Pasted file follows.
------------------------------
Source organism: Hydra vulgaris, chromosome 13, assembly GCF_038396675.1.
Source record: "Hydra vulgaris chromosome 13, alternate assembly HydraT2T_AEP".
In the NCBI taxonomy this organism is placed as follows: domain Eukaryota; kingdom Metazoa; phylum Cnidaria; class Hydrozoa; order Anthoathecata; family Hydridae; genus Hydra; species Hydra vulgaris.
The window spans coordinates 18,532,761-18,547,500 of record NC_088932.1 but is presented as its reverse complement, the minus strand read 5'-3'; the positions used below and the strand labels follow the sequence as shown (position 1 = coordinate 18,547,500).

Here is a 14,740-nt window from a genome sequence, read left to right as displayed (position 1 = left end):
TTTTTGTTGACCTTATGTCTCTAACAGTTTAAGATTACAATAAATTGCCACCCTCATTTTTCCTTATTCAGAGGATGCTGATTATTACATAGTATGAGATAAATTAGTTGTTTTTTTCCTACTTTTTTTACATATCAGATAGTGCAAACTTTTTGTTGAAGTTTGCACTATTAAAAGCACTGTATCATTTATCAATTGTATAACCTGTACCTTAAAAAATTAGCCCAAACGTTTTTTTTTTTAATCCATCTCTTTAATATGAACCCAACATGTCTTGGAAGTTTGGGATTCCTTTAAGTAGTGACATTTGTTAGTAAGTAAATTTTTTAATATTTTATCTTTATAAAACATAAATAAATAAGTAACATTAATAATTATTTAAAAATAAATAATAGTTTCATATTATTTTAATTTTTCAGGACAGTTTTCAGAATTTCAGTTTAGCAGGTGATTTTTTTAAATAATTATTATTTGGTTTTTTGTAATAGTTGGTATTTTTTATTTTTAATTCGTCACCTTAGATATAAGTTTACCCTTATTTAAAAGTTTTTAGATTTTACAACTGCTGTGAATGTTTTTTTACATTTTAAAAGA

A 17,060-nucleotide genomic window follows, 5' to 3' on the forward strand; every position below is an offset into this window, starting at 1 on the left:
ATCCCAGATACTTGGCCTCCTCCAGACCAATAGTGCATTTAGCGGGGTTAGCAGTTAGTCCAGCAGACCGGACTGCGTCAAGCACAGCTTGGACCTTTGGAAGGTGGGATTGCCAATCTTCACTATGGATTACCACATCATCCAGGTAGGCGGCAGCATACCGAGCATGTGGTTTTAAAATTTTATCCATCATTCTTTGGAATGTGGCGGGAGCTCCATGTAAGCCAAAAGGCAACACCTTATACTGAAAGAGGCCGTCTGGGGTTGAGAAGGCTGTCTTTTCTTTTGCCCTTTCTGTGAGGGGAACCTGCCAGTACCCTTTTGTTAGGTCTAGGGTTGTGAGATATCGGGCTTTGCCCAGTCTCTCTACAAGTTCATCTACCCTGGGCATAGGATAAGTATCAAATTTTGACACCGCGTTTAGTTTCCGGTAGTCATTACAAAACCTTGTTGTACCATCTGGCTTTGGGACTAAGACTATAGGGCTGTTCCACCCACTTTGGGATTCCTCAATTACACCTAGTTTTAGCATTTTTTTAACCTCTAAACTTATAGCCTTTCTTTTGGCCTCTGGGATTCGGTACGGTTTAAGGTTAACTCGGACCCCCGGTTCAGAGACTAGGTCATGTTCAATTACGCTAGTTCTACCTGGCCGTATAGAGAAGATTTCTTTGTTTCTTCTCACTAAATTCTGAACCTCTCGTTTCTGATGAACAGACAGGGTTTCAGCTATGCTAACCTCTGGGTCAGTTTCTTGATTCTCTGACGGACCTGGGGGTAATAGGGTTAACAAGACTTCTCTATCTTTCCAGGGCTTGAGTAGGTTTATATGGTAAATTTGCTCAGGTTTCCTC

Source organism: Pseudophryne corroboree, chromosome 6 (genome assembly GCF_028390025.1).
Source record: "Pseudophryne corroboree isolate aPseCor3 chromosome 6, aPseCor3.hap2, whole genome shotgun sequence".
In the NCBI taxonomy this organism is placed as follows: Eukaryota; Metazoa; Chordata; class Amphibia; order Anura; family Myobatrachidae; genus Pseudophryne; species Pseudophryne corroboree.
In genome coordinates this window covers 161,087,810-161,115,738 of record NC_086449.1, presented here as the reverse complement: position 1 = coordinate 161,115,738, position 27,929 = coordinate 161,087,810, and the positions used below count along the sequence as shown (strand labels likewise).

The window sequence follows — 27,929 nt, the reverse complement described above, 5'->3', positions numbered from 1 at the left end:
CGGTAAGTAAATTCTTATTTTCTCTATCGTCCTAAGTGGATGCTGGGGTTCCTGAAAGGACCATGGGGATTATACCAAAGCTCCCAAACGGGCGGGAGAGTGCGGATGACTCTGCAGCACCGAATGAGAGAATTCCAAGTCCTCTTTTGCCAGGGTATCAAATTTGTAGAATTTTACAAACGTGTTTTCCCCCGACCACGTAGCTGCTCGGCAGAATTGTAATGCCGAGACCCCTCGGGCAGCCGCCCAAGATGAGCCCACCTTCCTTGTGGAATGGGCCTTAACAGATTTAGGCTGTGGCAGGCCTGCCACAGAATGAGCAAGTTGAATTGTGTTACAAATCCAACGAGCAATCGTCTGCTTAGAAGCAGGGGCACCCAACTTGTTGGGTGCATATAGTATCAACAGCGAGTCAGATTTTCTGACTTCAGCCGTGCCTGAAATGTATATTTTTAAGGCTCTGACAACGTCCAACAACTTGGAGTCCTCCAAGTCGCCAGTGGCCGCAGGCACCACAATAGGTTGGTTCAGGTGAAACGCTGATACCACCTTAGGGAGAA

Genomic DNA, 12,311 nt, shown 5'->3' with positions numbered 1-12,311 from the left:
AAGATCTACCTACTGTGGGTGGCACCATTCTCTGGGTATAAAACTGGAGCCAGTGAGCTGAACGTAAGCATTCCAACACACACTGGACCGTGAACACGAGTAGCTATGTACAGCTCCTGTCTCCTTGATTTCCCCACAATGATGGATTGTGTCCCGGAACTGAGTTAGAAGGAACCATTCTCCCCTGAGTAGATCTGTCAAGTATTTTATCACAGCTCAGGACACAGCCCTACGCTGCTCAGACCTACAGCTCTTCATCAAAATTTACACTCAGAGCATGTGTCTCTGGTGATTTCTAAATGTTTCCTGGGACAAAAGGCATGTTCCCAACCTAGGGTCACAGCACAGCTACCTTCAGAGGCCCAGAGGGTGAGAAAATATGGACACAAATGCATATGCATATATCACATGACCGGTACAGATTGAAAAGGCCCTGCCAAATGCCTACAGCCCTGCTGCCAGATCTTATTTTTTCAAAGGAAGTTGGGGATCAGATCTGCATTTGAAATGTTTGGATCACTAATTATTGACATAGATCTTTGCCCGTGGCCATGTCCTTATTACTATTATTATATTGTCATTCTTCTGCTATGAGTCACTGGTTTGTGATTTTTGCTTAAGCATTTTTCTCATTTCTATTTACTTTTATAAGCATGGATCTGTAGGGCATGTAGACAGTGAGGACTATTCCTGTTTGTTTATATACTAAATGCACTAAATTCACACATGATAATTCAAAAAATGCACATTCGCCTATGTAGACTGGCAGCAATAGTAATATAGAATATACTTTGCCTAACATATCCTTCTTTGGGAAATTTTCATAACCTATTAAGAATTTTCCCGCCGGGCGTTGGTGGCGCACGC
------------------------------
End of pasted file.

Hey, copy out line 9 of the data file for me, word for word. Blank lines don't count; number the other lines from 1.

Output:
Source organism: Pseudophryne corroboree, chromosome 6 (genome assembly GCF_028390025.1).